Coyote: Ancient genomics perspectives on speciation and domestication in canids
TR Note: As Chris Pope (Coyote Trapping School podcast) taught us, you can email the author and ask if he'll let you read the paper. I've done it and it has worked sometimes. Remember, these people aren't in business, they're just people; and people love other people interested in their stuff, especially if niche. So if you want to read it, seek him out and ask! Ask him if we can put it on Trappers Report, then send it to firstname.lastname@example.org with his permission and we'll put it up.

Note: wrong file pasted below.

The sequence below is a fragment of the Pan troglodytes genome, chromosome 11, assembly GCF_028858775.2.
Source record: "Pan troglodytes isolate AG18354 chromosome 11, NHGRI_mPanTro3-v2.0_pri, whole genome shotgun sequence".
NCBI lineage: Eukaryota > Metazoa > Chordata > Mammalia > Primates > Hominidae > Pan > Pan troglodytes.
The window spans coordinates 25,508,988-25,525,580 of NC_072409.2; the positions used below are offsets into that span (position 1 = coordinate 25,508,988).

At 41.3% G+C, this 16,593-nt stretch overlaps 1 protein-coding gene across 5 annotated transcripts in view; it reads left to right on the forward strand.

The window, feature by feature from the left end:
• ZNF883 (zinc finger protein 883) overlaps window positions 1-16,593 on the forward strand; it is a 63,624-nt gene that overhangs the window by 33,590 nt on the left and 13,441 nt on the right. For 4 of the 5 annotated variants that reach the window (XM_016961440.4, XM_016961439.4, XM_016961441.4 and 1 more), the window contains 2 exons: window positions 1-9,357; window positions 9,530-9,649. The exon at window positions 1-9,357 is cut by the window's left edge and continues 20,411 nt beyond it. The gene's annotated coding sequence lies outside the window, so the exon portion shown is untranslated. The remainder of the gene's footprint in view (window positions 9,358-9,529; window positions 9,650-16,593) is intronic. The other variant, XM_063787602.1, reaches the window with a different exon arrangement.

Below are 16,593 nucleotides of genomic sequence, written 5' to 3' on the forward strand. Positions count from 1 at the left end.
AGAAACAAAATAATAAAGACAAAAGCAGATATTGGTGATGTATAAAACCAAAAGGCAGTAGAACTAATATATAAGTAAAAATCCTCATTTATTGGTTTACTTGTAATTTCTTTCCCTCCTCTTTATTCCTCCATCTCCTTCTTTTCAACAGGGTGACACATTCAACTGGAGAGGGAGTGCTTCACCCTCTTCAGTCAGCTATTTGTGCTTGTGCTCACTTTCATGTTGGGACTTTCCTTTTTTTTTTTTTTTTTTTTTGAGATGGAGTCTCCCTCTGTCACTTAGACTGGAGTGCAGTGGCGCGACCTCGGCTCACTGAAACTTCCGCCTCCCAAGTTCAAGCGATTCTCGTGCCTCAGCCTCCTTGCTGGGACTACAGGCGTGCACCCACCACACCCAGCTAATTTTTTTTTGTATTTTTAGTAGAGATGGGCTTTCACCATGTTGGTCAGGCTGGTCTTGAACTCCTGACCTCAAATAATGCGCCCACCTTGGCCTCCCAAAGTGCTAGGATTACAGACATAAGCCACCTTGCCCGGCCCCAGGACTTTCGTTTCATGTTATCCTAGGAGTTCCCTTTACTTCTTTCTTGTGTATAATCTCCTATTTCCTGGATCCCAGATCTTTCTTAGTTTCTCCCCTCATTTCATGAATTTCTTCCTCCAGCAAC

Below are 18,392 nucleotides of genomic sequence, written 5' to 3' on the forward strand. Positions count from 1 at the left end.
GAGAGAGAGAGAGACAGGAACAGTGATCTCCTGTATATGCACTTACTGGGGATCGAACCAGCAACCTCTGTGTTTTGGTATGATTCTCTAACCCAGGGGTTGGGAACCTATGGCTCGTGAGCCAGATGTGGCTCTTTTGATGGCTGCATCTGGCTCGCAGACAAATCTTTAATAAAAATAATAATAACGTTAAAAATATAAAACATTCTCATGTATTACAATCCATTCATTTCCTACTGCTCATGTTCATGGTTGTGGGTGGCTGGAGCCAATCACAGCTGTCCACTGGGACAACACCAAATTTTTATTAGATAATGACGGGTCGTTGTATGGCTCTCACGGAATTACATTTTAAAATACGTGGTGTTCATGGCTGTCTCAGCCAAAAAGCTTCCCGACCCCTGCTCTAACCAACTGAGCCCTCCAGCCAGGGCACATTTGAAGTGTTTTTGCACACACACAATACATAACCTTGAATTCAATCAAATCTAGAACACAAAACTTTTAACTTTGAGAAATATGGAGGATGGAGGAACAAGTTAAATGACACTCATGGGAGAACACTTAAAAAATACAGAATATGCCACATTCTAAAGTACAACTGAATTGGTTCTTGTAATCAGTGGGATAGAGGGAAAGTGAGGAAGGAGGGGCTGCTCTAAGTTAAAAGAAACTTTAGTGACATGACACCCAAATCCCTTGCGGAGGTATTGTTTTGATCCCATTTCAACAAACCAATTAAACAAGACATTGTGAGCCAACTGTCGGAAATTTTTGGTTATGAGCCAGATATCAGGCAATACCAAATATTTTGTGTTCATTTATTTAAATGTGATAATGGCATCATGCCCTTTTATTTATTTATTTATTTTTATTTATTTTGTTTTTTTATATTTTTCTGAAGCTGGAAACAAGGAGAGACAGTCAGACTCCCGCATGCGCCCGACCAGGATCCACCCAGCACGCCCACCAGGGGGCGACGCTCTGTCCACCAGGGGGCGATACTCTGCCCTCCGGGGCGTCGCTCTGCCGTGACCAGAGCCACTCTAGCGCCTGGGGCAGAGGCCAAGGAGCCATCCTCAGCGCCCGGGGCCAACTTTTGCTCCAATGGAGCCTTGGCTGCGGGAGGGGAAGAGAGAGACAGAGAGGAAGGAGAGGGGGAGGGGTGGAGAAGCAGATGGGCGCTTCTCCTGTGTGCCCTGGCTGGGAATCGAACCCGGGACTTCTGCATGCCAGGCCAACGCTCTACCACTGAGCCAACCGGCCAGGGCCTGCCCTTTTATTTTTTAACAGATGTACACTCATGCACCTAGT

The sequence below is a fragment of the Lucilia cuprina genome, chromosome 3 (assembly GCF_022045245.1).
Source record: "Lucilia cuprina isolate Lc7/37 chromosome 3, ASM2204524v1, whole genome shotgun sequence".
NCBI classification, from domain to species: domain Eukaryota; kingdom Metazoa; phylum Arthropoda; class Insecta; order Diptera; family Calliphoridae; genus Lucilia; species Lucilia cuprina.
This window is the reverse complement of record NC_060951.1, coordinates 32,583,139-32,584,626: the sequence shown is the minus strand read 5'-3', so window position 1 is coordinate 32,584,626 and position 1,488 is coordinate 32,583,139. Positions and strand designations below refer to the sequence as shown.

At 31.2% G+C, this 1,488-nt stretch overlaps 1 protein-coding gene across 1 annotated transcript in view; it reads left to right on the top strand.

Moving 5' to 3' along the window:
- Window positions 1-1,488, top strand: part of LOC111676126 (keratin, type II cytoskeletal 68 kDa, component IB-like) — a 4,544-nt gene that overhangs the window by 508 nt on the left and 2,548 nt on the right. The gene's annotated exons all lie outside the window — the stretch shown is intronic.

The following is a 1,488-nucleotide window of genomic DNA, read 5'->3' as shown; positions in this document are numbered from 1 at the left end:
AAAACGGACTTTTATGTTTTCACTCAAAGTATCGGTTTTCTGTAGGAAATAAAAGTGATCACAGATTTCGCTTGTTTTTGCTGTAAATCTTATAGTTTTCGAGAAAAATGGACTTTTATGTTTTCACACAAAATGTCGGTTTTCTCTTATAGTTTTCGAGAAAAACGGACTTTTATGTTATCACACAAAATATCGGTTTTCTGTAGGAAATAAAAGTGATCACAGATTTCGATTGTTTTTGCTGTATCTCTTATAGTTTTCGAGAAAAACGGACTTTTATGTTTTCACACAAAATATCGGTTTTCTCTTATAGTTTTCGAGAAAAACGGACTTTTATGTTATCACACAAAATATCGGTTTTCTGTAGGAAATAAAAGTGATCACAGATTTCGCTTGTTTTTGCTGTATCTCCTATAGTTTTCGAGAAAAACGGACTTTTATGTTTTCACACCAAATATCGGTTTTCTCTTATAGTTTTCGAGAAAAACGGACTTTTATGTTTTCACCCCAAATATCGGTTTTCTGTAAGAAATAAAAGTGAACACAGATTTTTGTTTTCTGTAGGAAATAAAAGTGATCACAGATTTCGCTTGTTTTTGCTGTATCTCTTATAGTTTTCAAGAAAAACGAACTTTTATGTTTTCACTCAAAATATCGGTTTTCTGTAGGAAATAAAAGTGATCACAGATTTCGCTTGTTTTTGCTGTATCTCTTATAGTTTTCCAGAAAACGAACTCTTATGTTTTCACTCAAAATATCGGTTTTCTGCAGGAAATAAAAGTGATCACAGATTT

The genus Canis comprises at least six extant species of carnivores including human’s best friend: the domestic dog. Millions of years of natural selection and complex demography have shaped the genome of these taxa. While interspecific gene flow, bottlenecks and turn-overs are common amongst wild populations, the history of dogs have been dramatically affected by thousands of years of coevolution with humans and recent artificial selection. Therefore, reconstructing ancestry relationships and understanding the role of gene flow in the process of speciation has proven to be quite challenging, especially from modern genomes alone. Thus, I have analysed whole genome sequences of ancient, historical, and modern canids focusing on two case studies: the North American wolf-coyote complex and dogs from the Siberian Arctic. My findings suggest that interbreeding between wolves and coyotes is not a recent phenomenon caused solely by anthropogenic factors. In fact, my analyses show that both ancient and modern North American grey wolves have a higher genetic affinity with coyotes than Eurasian grey wolves, indicating a very long history of hybridisation between these species. Moreover, the establishment of endemic hybrid lineages such as the red wolf is likely the result of a speciation via hybridization event that took place during the Pleistocene instead of the result of hybrid swamping due to habitat disturbances and wolf persecution. In the case of Siberian dogs, my results show that changes in dog ancestry do not mirror human ancestry patterns. Although the ancestry of human ethnic groups appears to be continuous through time, the introduction of dogs from the Eurasian Steppe and Europe led to substantial admixture especially in the Iamal-Nenets region suggesting that Northwest Siberian communities were connected to a larger trade network and these exchanges may have contributed to major societal changes such as the rise of large-scale reindeer pastoralism.
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